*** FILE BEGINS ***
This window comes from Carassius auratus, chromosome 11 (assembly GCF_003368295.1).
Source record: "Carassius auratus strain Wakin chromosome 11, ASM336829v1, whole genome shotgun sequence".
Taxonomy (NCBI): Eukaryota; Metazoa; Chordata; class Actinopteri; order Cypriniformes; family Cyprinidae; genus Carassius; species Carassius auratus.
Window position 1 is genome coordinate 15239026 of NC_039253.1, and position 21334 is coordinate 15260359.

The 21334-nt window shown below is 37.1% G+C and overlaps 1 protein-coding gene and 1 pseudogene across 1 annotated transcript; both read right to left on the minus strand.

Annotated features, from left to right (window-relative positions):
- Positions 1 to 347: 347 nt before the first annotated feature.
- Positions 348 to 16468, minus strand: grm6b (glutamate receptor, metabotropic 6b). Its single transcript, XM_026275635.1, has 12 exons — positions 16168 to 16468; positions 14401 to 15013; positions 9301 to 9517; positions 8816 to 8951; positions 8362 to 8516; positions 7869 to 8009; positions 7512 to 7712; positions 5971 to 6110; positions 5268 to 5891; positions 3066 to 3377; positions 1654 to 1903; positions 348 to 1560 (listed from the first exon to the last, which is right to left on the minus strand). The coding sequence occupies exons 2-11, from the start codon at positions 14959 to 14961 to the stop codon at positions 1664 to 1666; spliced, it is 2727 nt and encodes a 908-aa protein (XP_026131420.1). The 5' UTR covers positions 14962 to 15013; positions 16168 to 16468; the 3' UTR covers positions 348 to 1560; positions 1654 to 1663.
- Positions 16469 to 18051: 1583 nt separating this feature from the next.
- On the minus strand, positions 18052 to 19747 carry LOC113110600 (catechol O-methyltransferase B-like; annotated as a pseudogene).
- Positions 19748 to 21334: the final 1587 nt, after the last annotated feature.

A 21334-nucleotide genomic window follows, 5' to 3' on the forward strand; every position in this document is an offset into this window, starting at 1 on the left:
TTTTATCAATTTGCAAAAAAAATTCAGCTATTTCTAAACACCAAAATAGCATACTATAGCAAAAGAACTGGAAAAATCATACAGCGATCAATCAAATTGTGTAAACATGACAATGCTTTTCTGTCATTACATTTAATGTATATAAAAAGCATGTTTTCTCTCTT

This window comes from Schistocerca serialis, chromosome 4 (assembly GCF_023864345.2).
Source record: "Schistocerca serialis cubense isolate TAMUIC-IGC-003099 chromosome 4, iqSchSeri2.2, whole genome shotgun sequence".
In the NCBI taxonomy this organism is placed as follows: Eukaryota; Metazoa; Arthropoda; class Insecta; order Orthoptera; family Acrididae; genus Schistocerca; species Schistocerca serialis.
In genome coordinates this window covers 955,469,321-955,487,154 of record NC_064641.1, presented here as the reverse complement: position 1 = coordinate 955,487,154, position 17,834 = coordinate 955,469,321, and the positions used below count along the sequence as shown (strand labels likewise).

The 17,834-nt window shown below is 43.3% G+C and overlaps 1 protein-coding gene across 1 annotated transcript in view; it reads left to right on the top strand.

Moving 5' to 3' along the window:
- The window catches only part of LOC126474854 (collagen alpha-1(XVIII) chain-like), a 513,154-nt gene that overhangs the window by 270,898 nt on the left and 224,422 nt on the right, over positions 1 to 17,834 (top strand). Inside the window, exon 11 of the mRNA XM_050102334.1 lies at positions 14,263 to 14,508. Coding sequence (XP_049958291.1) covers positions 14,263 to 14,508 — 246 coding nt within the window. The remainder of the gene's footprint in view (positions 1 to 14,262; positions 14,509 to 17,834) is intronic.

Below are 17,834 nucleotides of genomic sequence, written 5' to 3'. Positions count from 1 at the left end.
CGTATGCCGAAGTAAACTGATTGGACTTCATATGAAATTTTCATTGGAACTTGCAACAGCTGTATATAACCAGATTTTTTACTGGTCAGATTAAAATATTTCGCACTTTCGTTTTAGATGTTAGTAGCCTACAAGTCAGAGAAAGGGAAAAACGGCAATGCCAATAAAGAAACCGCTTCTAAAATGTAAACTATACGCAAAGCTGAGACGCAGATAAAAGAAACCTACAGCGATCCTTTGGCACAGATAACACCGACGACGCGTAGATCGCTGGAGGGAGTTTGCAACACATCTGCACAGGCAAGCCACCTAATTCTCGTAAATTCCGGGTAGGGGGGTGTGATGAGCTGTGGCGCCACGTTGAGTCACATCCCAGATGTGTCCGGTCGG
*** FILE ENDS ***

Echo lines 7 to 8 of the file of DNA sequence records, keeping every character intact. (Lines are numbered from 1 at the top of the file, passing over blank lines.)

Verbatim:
- Positions 1 to 347: 347 nt before the first annotated feature.
- Positions 348 to 16468, minus strand: grm6b (glutamate receptor, metabotropic 6b). Its single transcript, XM_026275635.1, has 12 exons — positions 16168 to 16468; positions 14401 to 15013; positions 9301 to 9517; positions 8816 to 8951; positions 8362 to 8516; positions 7869 to 8009; positions 7512 to 7712; positions 5971 to 6110; positions 5268 to 5891; positions 3066 to 3377; positions 1654 to 1903; positions 348 to 1560 (listed from the first exon to the last, which is right to left on the minus strand). The coding sequence occupies exons 2-11, from the start codon at positions 14959 to 14961 to the stop codon at positions 1664 to 1666; spliced, it is 2727 nt and encodes a 908-aa protein (XP_026131420.1). The 5' UTR covers positions 14962 to 15013; positions 16168 to 16468; the 3' UTR covers positions 348 to 1560; positions 1654 to 1663.